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Harbor Beach Area Fire Department Beefs Up Abilities with Polaris RANGER


As a fifth-generation fire chief at Harbor Beach Area Fire Department and with 22 years of personal experience on the job, Chief Jason Lermont knows what it takes to be successful – from training to personnel to equipment. Traditional equipment only goes so far in fighting fires in the agriculture fields and wooded areas that surround the rural Michigan community. And tight budgets for the volunteer department didn’t leave room to supplement their fleet until the community received public safety grants from the U.S. Department of Agriculture. With these new funds, Chief Lermont wanted a vehicle that could comfortably get off-road while carrying the necessary gear and personnel – and the Polaris RANGER XP 1000 North Star Edition was the UTV he envisioned.


Made for Fire Fighting


“It’s like the RANGER was made for fighting fires – the added fire and rescue response package is flawless,” said Chief Lermont.


Equipped with the full Polaris fire and rescue accessories package, the Polaris RANGER ensures the department is ready to go at a moment’s notice. With a water tank and foam system, fire pump and hose, the RANGER has everything the department needs to fight fires without having to pull an additional trailer. The UTV is also equipped with emergency sirens and lights for increased visibility and awareness through smoke and night operation, and a removable stokes basket for transport during rescues. Additionally, the North Star edition of the RANGER has a full cab that is complete with heat and air conditioning – making it ideal for use through Michigan summers and often adverse winter conditions. To fully customize to fit their needs, Harbor Beach Area fire department also added two fire brooms to help suppress small fires and tools for digging through debris.


“I’m glad the vehicle is intuitive – being able to jump in the RANGER and go, knowing all the tools are in hand, is crucial for reducing response time,” Chief Lermont said. “It’s also what drew us to selecting the Polaris RANGER.”


Response time is critical when responding to any fire, and this is especially true when responding to brush fires or fires in wheat fields where flames can quickly get out of control and spread beyond containment. With off-road capabilities and heavy-duty tires, the RANGER also allows teams to navigate rugged and hard-to-access areas safely and efficiently, helping put out fires and getting teams in and out of challenging areas without delay.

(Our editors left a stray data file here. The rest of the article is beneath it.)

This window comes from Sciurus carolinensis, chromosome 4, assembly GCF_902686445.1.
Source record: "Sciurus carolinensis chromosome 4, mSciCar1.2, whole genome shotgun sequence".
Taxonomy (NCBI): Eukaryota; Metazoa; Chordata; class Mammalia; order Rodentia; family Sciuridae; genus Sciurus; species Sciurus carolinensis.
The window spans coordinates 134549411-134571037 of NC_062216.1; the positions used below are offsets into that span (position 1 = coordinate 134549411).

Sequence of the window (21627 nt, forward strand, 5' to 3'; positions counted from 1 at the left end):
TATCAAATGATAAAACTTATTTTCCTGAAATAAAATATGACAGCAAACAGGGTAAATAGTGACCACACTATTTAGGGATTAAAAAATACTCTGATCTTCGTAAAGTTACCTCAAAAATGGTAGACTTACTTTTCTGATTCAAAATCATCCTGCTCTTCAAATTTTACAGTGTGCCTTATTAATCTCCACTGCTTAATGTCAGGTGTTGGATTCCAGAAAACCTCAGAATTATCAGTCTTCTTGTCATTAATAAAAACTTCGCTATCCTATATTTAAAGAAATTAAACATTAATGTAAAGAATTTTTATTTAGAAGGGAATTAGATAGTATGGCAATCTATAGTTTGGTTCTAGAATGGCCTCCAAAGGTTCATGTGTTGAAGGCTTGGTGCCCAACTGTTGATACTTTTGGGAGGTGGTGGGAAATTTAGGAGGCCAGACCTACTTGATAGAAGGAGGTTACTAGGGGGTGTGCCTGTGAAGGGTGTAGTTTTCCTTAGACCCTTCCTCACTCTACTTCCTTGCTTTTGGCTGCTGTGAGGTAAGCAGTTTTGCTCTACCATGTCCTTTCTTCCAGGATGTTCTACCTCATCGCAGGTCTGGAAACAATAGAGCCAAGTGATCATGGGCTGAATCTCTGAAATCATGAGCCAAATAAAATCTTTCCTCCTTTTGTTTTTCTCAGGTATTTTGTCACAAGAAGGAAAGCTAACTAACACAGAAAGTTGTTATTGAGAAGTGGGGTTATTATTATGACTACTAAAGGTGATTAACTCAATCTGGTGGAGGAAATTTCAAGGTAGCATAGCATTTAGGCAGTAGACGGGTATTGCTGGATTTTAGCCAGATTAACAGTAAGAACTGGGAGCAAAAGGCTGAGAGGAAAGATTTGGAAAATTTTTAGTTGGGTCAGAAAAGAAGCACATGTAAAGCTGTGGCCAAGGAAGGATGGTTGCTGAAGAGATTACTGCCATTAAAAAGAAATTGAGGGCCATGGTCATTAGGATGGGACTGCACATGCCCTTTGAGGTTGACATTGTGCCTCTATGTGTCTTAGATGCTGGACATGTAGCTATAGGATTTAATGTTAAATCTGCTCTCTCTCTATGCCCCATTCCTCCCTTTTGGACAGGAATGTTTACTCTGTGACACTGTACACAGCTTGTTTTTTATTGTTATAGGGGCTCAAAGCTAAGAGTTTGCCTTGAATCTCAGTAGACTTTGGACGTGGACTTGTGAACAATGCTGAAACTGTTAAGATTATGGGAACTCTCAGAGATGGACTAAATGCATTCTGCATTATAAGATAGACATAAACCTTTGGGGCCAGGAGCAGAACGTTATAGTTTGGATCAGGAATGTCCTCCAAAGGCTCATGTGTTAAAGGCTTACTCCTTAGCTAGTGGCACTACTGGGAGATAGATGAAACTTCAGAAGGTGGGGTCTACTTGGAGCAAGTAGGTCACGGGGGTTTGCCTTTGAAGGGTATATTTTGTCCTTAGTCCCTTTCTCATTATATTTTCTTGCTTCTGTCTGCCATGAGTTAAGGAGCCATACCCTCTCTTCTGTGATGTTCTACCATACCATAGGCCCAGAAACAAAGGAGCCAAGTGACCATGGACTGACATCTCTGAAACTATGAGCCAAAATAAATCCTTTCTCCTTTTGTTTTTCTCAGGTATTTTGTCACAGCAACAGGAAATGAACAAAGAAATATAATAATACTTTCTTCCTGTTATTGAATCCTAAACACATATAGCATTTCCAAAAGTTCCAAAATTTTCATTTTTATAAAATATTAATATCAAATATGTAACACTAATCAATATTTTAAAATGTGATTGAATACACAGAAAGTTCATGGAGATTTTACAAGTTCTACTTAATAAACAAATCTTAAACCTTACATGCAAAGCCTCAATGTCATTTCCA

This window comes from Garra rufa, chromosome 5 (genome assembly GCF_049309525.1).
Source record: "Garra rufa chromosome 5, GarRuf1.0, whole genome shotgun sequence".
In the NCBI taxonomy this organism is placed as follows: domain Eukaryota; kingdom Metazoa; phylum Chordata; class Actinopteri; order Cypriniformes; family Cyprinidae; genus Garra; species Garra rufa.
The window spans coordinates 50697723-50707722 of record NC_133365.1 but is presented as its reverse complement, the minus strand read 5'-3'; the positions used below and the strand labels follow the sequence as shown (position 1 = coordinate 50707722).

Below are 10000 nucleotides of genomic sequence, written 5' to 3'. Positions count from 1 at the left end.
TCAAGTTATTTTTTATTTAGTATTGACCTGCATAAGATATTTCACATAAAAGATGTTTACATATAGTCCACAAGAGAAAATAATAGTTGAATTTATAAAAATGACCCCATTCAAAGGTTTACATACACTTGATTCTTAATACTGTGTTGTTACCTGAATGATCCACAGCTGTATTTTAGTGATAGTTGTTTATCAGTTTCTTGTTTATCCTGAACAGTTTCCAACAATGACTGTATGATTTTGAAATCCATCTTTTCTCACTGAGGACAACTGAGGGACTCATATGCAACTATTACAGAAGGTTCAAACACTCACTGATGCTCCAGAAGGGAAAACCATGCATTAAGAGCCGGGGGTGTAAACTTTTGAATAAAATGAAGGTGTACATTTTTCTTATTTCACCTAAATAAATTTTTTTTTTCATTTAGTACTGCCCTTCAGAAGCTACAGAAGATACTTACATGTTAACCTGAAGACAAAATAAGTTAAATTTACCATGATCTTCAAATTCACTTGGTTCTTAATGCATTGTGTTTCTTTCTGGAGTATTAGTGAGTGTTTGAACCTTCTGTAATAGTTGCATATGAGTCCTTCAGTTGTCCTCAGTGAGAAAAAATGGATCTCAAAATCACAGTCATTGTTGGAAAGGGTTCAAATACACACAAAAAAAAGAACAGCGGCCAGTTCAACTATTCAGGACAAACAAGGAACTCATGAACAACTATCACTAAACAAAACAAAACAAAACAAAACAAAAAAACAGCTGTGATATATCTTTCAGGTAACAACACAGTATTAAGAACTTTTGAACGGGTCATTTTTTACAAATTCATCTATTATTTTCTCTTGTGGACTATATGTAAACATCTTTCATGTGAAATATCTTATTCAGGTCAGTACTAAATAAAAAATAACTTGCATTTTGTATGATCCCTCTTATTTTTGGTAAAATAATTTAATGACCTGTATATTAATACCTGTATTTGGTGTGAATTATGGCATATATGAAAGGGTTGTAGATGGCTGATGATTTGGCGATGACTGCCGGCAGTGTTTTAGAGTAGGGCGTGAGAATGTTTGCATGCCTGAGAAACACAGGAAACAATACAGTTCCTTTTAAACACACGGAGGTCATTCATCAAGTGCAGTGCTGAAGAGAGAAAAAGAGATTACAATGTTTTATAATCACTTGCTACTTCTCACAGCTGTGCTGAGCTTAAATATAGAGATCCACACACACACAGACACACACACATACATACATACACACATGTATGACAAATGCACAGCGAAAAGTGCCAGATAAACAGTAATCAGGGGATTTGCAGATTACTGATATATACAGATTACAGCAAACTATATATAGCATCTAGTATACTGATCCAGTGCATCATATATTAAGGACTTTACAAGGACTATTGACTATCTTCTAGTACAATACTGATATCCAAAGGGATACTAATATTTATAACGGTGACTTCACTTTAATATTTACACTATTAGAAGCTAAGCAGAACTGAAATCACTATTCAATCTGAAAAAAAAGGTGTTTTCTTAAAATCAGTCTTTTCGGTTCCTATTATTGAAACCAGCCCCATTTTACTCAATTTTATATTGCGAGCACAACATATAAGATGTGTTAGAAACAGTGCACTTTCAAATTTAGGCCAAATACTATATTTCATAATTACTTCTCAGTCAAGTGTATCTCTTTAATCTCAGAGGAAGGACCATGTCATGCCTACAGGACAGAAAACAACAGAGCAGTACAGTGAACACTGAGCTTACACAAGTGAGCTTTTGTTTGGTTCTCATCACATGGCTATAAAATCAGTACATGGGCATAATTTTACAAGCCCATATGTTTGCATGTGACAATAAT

Real-Life Response


While the Polaris RANGER had been on Chief Lermont’s mind for some time, he credits adding one to their fleet to the grant. Without it, Lermont notes, the RANGER would have continued to be out of reach for the rural volunteer fire department.


“It’s a vehicle that you may not use all of the time, but when you need it, you’re glad you have it,” said Chief Lermont. And since adding the vehicle to the fleet in early 2021, it has already been put to the test.


When the department was alerted of an area brush fire, they immediately knew the RANGER was the vehicle for the job. The small-scale UTV allowed the team to efficiently maneuver through the tight and overgrown pathways to get to the fire and they were able to put out the flames immediately with the tools at hand. A process that would have been time-consuming, more costly and nearly impossible with a traditional sized firetruck.


Utility Amplified


Being faced with a variety of terrain, adverse weather conditions and hard-to-access locations, Chief Lermont knew that having an off-road vehicle in their arsenal would only heighten the department’s success. With its right size and increased mobility, the department has plans to also use the UTV for traffic control, patrolling area fairgrounds during local fairs and navigating the crowds during the town’s festivals. Additionally, the department occasionally gets called to aid in water rescue because of its location on the shores of Lake Huron. Chief Lermont knows the RANGER’s off-road capabilities and versatility will be ideal for beach access and water response if necessary.


Chief Lermont also realized with the relatively small area his department covers – an area of 36 square miles – the RANGER wouldn’t be needed at all times, but he wanted to ensure that it was put to use as much as possible. When writing the grant, he contacted neighboring communities to see if it would be a vehicle that their departments would be interested in using as well. With its intuitive design, the RANGER has been easy for the volunteers of Harbor Beach Area Fire Department and the neighboring fire departments to share – train on and feel comfortable operating – ensuring that it’s response-ready for whoever needs it.


A fireman using a Polaris Ranger
Polaris Ranger fire and rescue with turrets on
Ranger fire rescue in Harbor beach